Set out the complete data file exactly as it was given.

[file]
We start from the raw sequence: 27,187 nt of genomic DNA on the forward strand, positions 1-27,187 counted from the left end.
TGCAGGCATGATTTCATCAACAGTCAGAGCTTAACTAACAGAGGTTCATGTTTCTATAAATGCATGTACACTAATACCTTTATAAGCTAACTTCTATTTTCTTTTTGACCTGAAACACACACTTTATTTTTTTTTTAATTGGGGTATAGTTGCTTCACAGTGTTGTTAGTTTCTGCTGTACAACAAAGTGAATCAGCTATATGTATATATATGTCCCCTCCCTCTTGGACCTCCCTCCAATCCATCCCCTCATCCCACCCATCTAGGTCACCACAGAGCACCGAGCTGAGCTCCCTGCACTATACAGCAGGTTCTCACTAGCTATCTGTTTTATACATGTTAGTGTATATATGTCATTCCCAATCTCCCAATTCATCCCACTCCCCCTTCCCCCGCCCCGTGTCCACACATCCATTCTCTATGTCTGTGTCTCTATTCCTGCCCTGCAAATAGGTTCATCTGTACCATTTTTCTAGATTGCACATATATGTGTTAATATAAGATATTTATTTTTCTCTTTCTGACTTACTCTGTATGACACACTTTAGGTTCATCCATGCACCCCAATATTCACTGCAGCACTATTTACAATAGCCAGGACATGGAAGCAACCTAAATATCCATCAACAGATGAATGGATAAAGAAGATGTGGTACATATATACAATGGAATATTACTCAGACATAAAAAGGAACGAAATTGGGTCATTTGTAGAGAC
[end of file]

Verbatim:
We start from the raw sequence: 27,187 nt of genomic DNA on the forward strand, positions 1-27,187 counted from the left end.
TGCAGGCATGATTTCATCAACAGTCAGAGCTTAACTAACAGAGGTTCATGTTTCTATAAATGCATGTACACTAATACCTTTATAAGCTAACTTCTATTTTCTTTTTGACCTGAAACACACACTTTATTTTTTTTTTAATTGGGGTATAGTTGCTTCACAGTGTTGTTAGTTTCTGCTGTACAACAAAGTGAATCAGCTATATGTATATATATGTCCCCTCCCTCTTGGACCTCCCTCCAATCCATCCCCTCATCCCACCCATCTAGGTCACCACAGAGCACCGAGCTGAGCTCCCTGCACTATACAGCAGGTTCTCACTAGCTATCTGTTTTATACATGTTAGTGTATATATGTCATTCCCAATCTCCCAATTCATCCCACTCCCCCTTCCCCCGCCCCGTGTCCACACATCCATTCTCTATGTCTGTGTCTCTATTCCTGCCCTGCAAATAGGTTCATCTGTACCATTTTTCTAGATTGCACATATATGTGTTAATATAAGATATTTATTTTTCTCTTTCTGACTTACTCTGTATGACACACTTTAGGTTCATCCATGCACCCCAATATTCACTGCAGCACTATTTACAATAGCCAGGACATGGAAGCAACCTAAATATCCATCAACAGATGAATGGATAAAGAAGATGTGGTACATATATACAATGGAATATTACTCAGACATAAAAAGGAACGAAATTGGGTCATTTGTAGAGAC